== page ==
The Oregon Health Sciences Univiersity is a large and innovative teaching hospital. It is close to us. In addition, there are plant-based general practitioners who understand and support those that want to live without eating flesh. There is also a Rocksteady boxing location where Lea will be able to train within a program that is specifically tailored to persons with Parkinson’s (she has some of the symptoms but has not be diagnosed.) Besides healthcare options, the expanded options for our daily walks will contribute to our efforts to stay healthy.
  8. Green + Water
    Living in Mérida meant giving up the verdant hardwood forests and grassy plains of Minnesota. We missed forest walking with its the sounds and smells. Our eyes hurt from the lack of green. The forest for us is life affirming and central to our well-being. We know that an hour walk in the woods can help rebalance and restore us. Within 15 minutes we can be at Washington Park with the Japanese Garden, the International Rose Test Garden and the Hoyt Arboretum. This easy accessibility is an important aspect of why we like Portland. Finally, we love that Portland is on the Columbia River and near the ocean. Walking along the river walk in the evening after dinner is such a delight. It brings a completeness to the day.
  9. Access
    Within 2+ hours in any direction by car we can be at the rugged and beautiful oceanside, dry mountain plains, dense forests or mountains. There are buses to the Oregon coastal cities from Portland. We can be in Seattle by train in under 4 hours. The airport has, among other choices, non-stops to Minneapolis, Amsterdam, London and Tokyo—yet is small enough to navigate quickly. I can, relatively easily, get to Blacksburg, VA to see my kids and their families.
  10. Adventure for Body + Mind
    The final entry relates precisely to our love of adventure. Neither of us have ever lived in the Pacific Northwest and this will likely be our last move. But we do like to discover. Moving to Portland means we can benefit from all of the above and spend time learning about a new geography and people.  I love to travel more than Lea does—but we both enjoy traveling together. As we age, our travel is slowing down and changing in its nature. We now tend to go one place and stay longer instead of cramming in several cities over a compressed period of time. This location will be perfect for leisurely excursions.Besides places to exercise the body, Portland is a city of books—literally. On the commercial side, there is Powell’s “City of Books”, a full city block, 3-story building full of books. Founded in 1971 by Walter Powell, it contains over 68,000 square feet (6,300 m2), about 1.6 acres of retail floor space. CNN rates it one of the ten “coolest” bookstores in the world. The City of Books has nine color-coded rooms and over 3,500 different sections and claims to be the largest independent used and new bookstore in the world. It is less than a 10 minute walk from our home.The main branch of the Multnomah County Public Library is only 5 minutes from our home. A continuation of the Library Association of Portland, established in 1864, the system now has 19 branches offering books, magazines, DVDs, and computers. It is the largest library system in Oregon serving a population of 724,680, with more than 425,000 registered borrowers. According to the Public Library Association, it ranks second among U.S. libraries, based on circulation of books and materials, and ranks first among libraries serving fewer than one million residents. In this respect, it is the busiest in the nation. (source) I am considering applying to serve on the Library Foundation or Library Board after we get settled.Finally, there is a vibrant arts community. There are eleven galleries forming the Portland Art Dealers Association. There are frequent lectures and each month the galleries coordinate their new openings on the First Thursday of the month. Across the street from our home is the Portland Art Museum.It was founded in 1892 and is the oldest art museum in the Pacific Northwest. The building, designed by noted Portland architect Pietro Belluschi, was open in 1932.  In 1994 the museum expanded next door when it bought the Masonic Temple. I am just beginning to explore their collection—but as new members we can stroll over there at any time.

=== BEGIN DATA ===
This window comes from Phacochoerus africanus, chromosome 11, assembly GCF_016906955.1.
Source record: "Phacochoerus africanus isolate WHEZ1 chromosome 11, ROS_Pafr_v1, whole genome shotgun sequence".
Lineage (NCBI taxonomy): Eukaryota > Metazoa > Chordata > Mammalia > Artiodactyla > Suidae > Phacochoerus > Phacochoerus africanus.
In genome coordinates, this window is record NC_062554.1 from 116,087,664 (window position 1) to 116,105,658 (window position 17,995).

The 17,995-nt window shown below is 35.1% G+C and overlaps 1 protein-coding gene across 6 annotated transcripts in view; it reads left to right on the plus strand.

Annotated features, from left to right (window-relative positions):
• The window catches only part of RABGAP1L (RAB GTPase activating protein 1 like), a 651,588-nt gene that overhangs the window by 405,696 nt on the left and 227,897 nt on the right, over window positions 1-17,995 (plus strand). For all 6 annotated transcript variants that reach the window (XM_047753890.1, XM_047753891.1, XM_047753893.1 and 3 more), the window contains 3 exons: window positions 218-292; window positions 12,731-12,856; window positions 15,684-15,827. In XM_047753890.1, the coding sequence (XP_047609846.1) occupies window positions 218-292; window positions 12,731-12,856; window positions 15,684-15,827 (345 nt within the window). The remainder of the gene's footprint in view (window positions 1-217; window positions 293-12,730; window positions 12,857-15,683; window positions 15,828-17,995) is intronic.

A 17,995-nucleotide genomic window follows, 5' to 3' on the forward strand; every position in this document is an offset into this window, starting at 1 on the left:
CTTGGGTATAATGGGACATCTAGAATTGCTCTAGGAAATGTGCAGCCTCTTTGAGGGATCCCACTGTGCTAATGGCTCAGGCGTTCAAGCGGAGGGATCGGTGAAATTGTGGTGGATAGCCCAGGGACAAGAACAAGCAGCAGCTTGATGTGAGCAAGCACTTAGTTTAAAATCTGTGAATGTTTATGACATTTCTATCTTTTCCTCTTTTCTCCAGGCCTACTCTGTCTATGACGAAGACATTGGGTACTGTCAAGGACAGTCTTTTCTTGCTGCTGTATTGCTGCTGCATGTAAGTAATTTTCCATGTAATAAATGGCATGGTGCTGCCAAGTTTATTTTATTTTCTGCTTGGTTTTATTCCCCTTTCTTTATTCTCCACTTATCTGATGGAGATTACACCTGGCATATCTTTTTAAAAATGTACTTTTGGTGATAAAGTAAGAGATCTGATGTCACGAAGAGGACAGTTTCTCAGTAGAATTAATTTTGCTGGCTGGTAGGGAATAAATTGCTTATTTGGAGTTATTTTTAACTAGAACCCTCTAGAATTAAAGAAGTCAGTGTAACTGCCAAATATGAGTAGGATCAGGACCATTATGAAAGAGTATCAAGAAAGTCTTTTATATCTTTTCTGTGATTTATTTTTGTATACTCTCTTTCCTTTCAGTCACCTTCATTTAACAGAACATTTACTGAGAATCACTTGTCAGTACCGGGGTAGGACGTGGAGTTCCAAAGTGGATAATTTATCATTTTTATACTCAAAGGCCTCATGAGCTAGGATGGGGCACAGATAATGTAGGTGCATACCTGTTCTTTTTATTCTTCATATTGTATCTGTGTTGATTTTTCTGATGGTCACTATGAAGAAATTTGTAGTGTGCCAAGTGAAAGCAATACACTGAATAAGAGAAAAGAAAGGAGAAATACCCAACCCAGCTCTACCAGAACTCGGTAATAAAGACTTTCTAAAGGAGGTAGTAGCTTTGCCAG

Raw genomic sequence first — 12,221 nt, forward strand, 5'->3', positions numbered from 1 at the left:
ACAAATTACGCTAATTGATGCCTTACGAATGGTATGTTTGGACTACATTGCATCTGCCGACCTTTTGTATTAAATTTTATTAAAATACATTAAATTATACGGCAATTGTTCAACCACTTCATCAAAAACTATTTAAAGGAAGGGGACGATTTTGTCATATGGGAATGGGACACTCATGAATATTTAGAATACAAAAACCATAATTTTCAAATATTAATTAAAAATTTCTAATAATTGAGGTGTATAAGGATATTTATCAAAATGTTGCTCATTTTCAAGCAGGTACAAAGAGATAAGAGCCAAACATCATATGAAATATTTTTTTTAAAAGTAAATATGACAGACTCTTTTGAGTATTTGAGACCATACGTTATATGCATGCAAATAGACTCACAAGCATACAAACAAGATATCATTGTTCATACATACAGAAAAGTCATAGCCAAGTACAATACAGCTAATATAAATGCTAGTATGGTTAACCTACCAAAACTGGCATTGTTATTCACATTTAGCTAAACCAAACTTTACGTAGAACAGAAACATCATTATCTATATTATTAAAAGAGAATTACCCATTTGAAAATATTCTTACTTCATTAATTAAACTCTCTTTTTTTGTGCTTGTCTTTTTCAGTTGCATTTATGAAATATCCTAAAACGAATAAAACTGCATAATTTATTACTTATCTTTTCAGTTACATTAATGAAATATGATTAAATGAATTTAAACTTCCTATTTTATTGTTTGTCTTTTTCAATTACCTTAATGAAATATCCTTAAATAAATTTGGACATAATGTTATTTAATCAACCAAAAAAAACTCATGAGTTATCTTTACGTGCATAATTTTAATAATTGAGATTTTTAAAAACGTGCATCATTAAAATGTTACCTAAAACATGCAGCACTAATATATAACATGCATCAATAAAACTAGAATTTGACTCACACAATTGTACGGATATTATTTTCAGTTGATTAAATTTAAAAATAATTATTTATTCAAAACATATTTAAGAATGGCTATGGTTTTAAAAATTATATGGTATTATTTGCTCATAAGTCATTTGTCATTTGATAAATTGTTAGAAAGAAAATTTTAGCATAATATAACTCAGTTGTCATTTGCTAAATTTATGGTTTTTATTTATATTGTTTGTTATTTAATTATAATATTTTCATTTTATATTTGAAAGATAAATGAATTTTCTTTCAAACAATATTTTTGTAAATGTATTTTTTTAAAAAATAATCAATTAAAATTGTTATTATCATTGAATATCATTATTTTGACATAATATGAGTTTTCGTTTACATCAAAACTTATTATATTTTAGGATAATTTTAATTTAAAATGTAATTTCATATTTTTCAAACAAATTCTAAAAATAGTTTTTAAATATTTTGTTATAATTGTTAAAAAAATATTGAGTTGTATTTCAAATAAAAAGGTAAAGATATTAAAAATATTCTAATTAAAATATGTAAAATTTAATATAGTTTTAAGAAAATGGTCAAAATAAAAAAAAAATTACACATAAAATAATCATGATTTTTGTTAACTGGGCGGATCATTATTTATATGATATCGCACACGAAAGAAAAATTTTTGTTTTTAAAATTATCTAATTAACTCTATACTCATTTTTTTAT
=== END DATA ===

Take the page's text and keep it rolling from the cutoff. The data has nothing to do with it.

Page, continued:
So, in summary, these are some of the reasons we are living in Portland. Over the years, I will write about our experiences.